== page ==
Bricklayer-lite runs on any web browser and can be accessed from any device such as a smart phone, tablet (e.g., iPad), or laptop. Bricklayer-lite programs are pictorial in nature and are constructed by fitting together blocks. Depending on the technology used (e.g., laptop, smart phone), blocks can be selected via mouse-clicks or by touch. Some, though very little, typing (e.g., data entry) is required when constructing a bricklayer-lite program. For example, to place a brick at a specific location requires entering, via a keyboard, the coordinates of that location.

Bricklayer-lite programs can be executed by selecting the run button. They can be saved to the cloud and retrieved at a later time as well as from other devices.

4.7 The Lace Animator

The Bricklayer ecosystem contains a variety of (pre-coding) un-plugged exercises which focus on the understanding and discovery of algorithms for creating 2D patterns on graph paper. The simplest class of pattern involves the repetition of a set of seed patterns whose size remains constant. We refer to such patterns as arithmetic patterns. Exercises involving arithmetic patterns include tessellations of the a 2D plane using pentomino shapes. It should be noted that the spacing of shapes in regular patterns follow arithmetic progressions.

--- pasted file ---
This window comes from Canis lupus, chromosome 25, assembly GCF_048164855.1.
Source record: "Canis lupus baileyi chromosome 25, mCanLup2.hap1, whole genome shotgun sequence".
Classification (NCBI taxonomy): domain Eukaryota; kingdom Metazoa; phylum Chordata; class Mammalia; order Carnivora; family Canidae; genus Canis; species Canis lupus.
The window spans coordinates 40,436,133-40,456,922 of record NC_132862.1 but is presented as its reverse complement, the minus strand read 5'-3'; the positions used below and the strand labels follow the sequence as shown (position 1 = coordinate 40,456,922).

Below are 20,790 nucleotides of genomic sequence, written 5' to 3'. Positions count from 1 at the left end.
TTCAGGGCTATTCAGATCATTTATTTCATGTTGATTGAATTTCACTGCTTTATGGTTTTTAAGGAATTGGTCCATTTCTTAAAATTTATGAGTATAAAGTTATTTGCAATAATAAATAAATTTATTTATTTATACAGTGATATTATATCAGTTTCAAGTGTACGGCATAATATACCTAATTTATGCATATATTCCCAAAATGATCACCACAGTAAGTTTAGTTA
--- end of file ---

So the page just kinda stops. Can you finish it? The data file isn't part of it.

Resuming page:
Figure 8: The result of a lace pattern animation.

The next class of pattern we call geometric patterns. These are patterns whose spacing follow geometric progressions. As a result, patterns get larger/smaller as they repeat. Fractals fall into this category of pattern. We have coined the term lace to refer to a class of geometric patterns created from a seed shape and a stamping pattern. A lace is a structure that is connected but not a line.